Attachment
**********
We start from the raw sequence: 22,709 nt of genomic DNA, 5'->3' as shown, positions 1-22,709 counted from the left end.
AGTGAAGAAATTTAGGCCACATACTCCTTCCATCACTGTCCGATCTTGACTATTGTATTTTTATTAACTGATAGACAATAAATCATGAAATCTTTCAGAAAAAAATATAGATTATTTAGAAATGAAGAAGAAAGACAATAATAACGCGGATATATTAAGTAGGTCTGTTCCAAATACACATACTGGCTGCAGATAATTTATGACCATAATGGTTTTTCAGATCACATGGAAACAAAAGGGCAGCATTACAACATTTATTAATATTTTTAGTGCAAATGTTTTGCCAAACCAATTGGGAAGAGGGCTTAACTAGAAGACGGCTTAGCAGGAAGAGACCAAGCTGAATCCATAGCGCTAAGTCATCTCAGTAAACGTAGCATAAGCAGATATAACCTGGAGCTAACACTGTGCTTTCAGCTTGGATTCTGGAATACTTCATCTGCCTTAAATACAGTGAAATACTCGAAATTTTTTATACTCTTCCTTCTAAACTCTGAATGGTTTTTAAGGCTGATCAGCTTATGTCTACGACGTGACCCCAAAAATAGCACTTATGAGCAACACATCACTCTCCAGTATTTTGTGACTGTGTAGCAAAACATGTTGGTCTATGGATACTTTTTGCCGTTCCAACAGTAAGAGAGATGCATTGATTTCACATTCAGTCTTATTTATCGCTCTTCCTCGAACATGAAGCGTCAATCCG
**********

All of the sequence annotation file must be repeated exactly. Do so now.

We start from the raw sequence: 22,709 nt of genomic DNA, 5'->3' as shown, positions 1-22,709 counted from the left end.
AGTGAAGAAATTTAGGCCACATACTCCTTCCATCACTGTCCGATCTTGACTATTGTATTTTTATTAACTGATAGACAATAAATCATGAAATCTTTCAGAAAAAAATATAGATTATTTAGAAATGAAGAAGAAAGACAATAATAACGCGGATATATTAAGTAGGTCTGTTCCAAATACACATACTGGCTGCAGATAATTTATGACCATAATGGTTTTTCAGATCACATGGAAACAAAAGGGCAGCATTACAACATTTATTAATATTTTTAGTGCAAATGTTTTGCCAAACCAATTGGGAAGAGGGCTTAACTAGAAGACGGCTTAGCAGGAAGAGACCAAGCTGAATCCATAGCGCTAAGTCATCTCAGTAAACGTAGCATAAGCAGATATAACCTGGAGCTAACACTGTGCTTTCAGCTTGGATTCTGGAATACTTCATCTGCCTTAAATACAGTGAAATACTCGAAATTTTTTATACTCTTCCTTCTAAACTCTGAATGGTTTTTAAGGCTGATCAGCTTATGTCTACGACGTGACCCCAAAAATAGCACTTATGAGCAACACATCACTCTCCAGTATTTTGTGACTGTGTAGCAAAACATGTTGGTCTATGGATACTTTTTGCCGTTCCAACAGTAAGAGAGATGCATTGATTTCACATTCAGTCTTATTTATCGCTCTTCCTCGAACATGAAGCGTCAATCCG